UT Sociology's Statement on the Traditionalist Worker Party
We write as the Department of Sociology at the University of Tennessee, Knoxville, to register the strongest collective condemnation of the Traditionalist Worker Party and their presence on our campus. TWP, a fascist, white nationalist, and white supremacist organization, is overtly hostile to Jewish people, people of color, non-white immigrants, LGBTQ+ people, and women. They oppose democracy, freedom, and justice. As members of this university community who are deeply concerned about intellectual debate and the campus environment for our students, staff, and faculty, we agree with the dean of the College of Arts and Sciences, provost, chancellor, and UT system president that this hate group does not belong on our campus.
We object to TWP’s manipulative use of free speech as cover for promoting their violent ideology. TWP has no genuine interest in free speech; their ideology, if actualized, would destroy the free speech rights of others. Their goal is to undercut rational debate, maintain structures of exclusion, and promote violence. White supremacy and Nazism are implicated in some of humanity’s worst crimes. Moreover, Matthew Heimbach, leader of TWP, helped organize the rally in Charlottesville where his comrades killed Heather Heyer. His followers also attacked an interracial couple after their rally in Shelbyville.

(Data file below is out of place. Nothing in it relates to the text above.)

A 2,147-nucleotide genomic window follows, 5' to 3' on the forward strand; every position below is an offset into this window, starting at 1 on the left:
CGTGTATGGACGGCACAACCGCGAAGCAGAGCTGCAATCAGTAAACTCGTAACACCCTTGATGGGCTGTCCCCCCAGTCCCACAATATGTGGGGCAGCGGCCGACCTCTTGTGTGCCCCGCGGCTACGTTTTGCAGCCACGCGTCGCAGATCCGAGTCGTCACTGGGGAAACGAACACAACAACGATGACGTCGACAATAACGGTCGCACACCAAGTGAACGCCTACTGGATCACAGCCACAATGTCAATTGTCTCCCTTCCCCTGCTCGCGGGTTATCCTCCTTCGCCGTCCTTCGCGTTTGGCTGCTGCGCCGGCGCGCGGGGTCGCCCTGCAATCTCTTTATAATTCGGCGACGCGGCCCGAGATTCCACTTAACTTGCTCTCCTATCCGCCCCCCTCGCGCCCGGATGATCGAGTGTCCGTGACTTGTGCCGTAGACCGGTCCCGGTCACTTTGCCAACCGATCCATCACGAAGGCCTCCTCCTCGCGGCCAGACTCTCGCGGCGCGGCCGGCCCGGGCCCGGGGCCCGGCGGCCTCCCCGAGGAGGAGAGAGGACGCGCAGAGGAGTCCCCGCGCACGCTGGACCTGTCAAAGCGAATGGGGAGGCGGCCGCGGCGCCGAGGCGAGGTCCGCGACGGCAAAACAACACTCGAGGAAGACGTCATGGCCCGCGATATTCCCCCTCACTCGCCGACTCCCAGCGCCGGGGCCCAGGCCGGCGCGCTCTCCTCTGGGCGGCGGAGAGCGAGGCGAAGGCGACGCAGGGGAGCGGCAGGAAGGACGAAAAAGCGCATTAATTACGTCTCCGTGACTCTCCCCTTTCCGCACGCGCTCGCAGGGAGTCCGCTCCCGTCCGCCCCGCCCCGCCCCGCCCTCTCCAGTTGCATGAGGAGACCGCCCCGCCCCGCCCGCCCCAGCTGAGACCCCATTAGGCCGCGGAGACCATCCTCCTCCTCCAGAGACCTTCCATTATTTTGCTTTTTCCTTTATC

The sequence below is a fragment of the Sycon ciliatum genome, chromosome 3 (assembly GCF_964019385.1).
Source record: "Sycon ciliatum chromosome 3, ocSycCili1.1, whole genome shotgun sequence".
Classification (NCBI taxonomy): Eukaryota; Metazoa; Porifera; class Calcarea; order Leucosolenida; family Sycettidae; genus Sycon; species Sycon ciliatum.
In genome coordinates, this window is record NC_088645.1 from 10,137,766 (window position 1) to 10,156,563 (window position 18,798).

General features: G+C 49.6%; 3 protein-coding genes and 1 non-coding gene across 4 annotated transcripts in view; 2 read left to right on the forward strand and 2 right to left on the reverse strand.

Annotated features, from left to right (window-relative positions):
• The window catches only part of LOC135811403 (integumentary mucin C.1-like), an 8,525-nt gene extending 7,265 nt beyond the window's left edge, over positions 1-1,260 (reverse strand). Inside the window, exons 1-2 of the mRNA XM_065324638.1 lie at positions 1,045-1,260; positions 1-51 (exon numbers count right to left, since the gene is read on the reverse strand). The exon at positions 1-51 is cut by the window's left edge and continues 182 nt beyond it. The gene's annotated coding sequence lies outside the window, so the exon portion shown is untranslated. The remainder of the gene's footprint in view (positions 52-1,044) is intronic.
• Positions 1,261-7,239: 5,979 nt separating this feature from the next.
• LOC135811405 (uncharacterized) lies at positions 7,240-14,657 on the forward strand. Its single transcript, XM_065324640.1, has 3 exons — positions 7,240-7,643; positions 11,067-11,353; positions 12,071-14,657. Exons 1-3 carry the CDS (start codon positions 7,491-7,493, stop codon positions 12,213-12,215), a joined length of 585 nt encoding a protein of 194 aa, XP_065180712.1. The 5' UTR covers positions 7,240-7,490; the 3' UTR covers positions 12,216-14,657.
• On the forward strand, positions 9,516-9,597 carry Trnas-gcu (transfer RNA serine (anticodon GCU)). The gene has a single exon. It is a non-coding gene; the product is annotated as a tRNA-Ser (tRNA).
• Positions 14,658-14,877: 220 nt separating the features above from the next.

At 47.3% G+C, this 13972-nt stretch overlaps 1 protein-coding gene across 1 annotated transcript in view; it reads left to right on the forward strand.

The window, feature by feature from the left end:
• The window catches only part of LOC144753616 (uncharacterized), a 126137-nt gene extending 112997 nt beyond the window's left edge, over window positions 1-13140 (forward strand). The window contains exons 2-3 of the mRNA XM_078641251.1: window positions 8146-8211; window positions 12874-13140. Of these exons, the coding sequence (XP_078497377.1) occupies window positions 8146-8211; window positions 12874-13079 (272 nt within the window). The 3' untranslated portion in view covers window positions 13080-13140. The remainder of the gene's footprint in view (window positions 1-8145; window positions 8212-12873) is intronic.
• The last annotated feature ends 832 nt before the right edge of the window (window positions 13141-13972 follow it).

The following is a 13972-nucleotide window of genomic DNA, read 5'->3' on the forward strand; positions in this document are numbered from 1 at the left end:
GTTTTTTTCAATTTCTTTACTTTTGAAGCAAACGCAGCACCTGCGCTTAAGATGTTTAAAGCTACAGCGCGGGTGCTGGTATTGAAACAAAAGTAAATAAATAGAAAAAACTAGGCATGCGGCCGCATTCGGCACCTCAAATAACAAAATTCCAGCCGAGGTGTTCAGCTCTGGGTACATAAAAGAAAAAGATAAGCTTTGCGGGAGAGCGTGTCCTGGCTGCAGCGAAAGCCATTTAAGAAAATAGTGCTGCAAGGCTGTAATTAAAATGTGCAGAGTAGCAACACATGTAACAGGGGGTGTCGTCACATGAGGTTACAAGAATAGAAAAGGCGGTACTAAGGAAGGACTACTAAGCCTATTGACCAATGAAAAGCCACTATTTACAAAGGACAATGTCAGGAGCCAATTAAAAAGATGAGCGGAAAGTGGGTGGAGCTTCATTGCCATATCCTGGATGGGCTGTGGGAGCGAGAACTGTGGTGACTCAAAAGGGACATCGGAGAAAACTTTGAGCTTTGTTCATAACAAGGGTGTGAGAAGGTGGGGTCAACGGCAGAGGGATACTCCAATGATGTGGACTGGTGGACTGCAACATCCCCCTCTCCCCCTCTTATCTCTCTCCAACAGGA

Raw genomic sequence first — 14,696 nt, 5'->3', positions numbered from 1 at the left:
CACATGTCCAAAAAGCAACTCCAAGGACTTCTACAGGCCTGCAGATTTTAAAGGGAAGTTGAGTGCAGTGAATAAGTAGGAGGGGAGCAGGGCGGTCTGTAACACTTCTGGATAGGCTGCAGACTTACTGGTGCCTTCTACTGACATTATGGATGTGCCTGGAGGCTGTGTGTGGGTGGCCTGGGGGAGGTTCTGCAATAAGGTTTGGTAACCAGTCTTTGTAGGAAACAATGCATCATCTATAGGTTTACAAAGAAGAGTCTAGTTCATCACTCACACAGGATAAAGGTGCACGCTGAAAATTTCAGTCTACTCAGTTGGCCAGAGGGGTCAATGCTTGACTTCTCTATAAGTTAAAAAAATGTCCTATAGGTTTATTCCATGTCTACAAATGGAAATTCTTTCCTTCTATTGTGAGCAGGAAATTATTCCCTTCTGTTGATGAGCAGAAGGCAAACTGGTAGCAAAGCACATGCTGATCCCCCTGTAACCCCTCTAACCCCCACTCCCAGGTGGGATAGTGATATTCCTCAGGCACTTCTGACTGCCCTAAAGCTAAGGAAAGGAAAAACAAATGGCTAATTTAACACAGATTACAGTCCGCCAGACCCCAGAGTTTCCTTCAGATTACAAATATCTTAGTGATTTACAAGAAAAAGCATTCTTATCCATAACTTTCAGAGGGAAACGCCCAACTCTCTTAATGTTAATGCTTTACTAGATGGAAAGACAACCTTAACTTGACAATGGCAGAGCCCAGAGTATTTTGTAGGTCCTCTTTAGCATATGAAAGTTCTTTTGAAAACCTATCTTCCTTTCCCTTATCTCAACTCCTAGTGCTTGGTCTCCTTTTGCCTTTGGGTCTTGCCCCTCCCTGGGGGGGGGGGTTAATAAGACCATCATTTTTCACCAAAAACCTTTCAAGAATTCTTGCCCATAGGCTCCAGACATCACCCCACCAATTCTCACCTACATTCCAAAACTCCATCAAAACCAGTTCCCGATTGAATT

We find it fitting that TWP secured their space on campus through deception because their entire platform is based on lies. For example, the vast body of empirical evidence on racial inequality demonstrates clearly that the narrative of white victimhood central to the organizing model of white supremacist groups is simply wrong. White Americans are doing better than people of color on nearly any social measure, including health, income, wealth, educational achievement, and life expectancy. White supremacist groups ignore basic, incontrovertible facts about racial inequality in order to promote a mythical worldview.
TWP is intellectually bankrupt; they add nothing to academic debate. To the contrary, they and other fascists seek to undermine intellectual communities precisely because verifiable knowledge is a threat to their movement. Many of us in the Department of Sociology have spent our professional lives studying and teaching about inequalities and harm, and we will continue to do so as fortification against racism, xenophobia, sexism, and other manifestations of bigotry.